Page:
April 2016 saw the UK Biobank launch the largest ever body scanning project in the world.
Funded by the MRC, Wellcome Trust and British Heart Foundation, the Biobank will scan 100,000 people to provide images of their brains, hearts, bones, carotid arteries and abdominal fat. Head of Imperial’s Division of Brain Sciences, Professor Paul Matthews is one of the academic experts who has supported the creation of this resource. Here he explains how it could prove invaluable to all areas of medicine.
Building the bank
Over 10 years, the UK Biobank has recruited and gathered a wealth of high quality information from 500,000 people across the country. These people have donated blood, urine and saliva samples, provided detailed health, lifestyle and environment information and agreed to allow the biobank to follow their GP and hospital records throughout life.
Now we will be adding sophisticated imaging to enrich our understanding of the origins and progression of the major diseases of later life.
Getting the whole picture
One thing that makes the UK Biobank so special is that it is not a ‘disease collection’ of people suffering from a specific problem. That allows researchers to study people before they develop many diseases, follow them through life and understand better what factors determine their health outcomes. Intensive, simultaneous investigation across multiple organs can tell us, for example, how the onset of dementia may be influenced by diet, activity levels and lifestyle, and to decode the links between diseases in organs of the body and diseases of the brain.
Understanding disease before it begins
The UK Biobank, now with its imaging enhancement, will help us find those changes in the brain that herald the future onset of dementia when it may still be preventable. It will enable studies of contributory disease in different organ systems with large enough numbers of subjects sufficient to characterise risk factors of lifestyle, activity and diet—and ways of addressing them for better brain health. This could allow us to map out who is at risk and what can be done for them.
The complex interplay between different diseases
Many conditions such as dementia and diabetes have a complex interplay that we do not yet fully understand. We should be able to ask big questions. For example, is there a link between early dementia and excess fat around internal organs? Does this fat drive damaging, chronic inflammation in the brain?
If this were shown to be true it could lead to new ways of minimising the risk of dementia by focusing on factors we can already treat such as blood pressure, excess blood sugar and abnormal cholesterol.
Big studies to understand small factors
Large samples are an efficient way of addressing a range of public health issues and studying multiple diseases, all with investment in just one study. Large numbers are also important because the influences on disease made by lifestyle, exposures and genetics are small at a population level. Researchers need to study large numbers to be confident of the results, particularly if we’re trying to tease out the ways in which they interact.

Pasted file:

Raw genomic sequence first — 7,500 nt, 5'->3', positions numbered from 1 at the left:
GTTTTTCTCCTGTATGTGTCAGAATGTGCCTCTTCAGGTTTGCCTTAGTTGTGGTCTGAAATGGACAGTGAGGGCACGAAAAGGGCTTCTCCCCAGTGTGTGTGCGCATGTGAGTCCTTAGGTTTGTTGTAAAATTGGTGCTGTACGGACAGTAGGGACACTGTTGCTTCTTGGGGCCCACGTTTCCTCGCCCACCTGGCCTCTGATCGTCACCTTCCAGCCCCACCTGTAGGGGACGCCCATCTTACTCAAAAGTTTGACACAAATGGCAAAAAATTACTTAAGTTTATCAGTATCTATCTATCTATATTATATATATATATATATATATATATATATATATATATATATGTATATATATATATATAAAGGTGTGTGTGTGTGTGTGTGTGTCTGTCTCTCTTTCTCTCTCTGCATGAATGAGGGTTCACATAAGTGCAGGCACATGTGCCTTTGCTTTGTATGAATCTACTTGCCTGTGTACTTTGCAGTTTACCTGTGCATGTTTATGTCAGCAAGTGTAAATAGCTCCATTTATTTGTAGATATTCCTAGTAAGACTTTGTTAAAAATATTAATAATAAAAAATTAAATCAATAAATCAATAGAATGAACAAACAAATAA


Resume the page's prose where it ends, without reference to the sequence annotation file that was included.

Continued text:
Large samples are an efficient way of addressing a range of public health issues and studying multiple diseases at the same time. To understand a range of different health outcomes our challenge is to relate changes that occur in the body, well before the onset of disease, to the risk of disease in an individual.
Large numbers are also important because to understand the influences of lifestyle, exposures and genetics on the expression of disease at a population level, we need substantial statistical power, particularly if we’re trying to tease out the ways in which they interact.
The resource has been developed according to rigidly-maintained standard operating procedures with regular quality-control monitoring. The bank drew together world experts to get the best possible advice when choosing the methods to use for this state-of-the-art resource.
For the imaging study, more than 125 experts in the US, Europe, the UK and Australia have worked together over six years to design the protocols.
A key factor in its design was future proofing the data to allow researchers to ask new questions even many years from now. Tissues and other samples from the volunteers are carefully stored, and all of the volunteers have consented to being re-contacted, so that researchers can go back to them to involve them in further studies. Within the imaging component, UK Biobank is storing data in their primary form, to allow re-interrogation of data as analytical approaches improve.
The biobanking revolution
Individual health initiatives like UK Biobank are showing us the value of bringing together large amounts of different types of data. It is a powerful illustration of the value of data sharing. I also think that it is leading towards the notion of making biobanking for data and samples part of routine healthcare. That may fundamentally transform what happens over the next decade to the extent that we may no longer need to do extra studies like UK Biobank – they may just become embedded in the way we deliver healthcare.
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Mr Al McCartney
Faculty of Medicine Centre